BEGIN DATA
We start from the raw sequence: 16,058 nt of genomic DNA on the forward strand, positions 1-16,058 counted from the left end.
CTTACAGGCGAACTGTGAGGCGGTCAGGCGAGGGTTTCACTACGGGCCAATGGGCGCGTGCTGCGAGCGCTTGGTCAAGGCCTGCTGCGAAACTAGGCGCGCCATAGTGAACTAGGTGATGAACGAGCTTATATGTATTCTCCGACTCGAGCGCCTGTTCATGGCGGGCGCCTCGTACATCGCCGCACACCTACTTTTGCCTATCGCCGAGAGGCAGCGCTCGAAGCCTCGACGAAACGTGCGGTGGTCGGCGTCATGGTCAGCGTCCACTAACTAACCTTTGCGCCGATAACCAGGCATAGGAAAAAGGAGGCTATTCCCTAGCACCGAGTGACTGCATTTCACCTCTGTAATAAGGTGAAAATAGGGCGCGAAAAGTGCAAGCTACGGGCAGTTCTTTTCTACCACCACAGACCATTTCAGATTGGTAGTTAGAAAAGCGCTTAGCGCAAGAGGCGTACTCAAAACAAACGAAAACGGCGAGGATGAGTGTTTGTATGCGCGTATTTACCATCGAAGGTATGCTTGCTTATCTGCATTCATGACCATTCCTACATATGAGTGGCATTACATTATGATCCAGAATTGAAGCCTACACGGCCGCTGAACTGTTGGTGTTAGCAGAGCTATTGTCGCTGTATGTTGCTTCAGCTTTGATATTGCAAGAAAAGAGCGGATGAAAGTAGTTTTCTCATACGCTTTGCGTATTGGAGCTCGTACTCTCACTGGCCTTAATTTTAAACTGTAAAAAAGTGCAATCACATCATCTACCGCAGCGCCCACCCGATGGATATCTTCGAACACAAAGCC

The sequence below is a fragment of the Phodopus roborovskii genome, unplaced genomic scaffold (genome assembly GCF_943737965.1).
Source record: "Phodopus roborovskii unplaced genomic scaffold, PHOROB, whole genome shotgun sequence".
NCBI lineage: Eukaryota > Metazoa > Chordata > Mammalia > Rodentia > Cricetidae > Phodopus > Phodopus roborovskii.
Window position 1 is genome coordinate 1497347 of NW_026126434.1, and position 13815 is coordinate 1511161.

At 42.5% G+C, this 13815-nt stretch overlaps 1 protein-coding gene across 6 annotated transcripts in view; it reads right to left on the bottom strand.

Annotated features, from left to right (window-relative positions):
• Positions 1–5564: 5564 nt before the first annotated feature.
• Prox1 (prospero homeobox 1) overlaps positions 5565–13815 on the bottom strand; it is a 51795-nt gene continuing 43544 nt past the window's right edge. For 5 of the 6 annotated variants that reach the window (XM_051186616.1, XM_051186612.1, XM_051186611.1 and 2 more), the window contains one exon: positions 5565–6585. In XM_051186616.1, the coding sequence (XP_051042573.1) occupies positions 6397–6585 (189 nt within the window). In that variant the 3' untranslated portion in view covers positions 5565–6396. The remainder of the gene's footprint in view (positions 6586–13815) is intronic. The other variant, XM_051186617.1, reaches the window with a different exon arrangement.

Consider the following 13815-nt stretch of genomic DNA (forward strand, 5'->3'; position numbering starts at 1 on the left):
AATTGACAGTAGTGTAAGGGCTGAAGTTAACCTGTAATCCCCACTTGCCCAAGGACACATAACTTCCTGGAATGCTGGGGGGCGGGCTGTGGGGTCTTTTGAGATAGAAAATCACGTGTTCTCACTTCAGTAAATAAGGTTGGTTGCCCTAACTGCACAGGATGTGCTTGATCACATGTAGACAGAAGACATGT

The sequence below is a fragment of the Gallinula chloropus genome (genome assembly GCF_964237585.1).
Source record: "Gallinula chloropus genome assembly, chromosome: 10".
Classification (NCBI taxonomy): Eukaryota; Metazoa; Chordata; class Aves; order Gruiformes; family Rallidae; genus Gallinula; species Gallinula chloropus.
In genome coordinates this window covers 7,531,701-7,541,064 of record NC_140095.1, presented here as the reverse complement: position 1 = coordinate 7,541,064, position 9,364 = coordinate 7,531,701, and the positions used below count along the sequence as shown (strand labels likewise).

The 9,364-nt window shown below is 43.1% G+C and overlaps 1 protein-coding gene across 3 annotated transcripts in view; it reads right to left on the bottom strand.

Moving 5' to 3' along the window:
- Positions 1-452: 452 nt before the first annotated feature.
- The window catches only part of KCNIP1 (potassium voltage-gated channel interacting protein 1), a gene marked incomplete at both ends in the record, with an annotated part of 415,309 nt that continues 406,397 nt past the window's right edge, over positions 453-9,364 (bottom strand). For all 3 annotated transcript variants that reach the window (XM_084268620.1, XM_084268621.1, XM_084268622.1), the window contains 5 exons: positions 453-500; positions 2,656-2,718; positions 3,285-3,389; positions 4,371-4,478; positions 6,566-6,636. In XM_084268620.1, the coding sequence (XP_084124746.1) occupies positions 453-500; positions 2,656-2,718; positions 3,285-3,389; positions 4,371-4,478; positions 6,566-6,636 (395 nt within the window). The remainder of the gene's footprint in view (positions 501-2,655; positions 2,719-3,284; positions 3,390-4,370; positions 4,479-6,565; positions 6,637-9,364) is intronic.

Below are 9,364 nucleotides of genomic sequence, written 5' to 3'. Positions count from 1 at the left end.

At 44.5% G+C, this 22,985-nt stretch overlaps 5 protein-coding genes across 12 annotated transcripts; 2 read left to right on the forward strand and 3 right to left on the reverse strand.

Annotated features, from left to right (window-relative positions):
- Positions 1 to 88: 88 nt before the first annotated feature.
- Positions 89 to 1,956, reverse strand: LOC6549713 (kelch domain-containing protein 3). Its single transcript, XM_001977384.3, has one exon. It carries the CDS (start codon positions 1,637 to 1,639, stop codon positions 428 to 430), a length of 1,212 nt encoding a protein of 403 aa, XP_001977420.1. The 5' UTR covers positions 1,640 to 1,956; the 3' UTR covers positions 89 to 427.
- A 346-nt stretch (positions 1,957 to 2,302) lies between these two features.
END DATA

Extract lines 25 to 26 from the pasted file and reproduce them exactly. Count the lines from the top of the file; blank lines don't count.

- Positions 89 to 1,956, reverse strand: LOC6549713 (kelch domain-containing protein 3). Its single transcript, XM_001977384.3, has one exon. It carries the CDS (start codon positions 1,637 to 1,639, stop codon positions 428 to 430), a length of 1,212 nt encoding a protein of 403 aa, XP_001977420.1. The 5' UTR covers positions 1,640 to 1,956; the 3' UTR covers positions 89 to 427.
- A 346-nt stretch (positions 1,957 to 2,302) lies between these two features.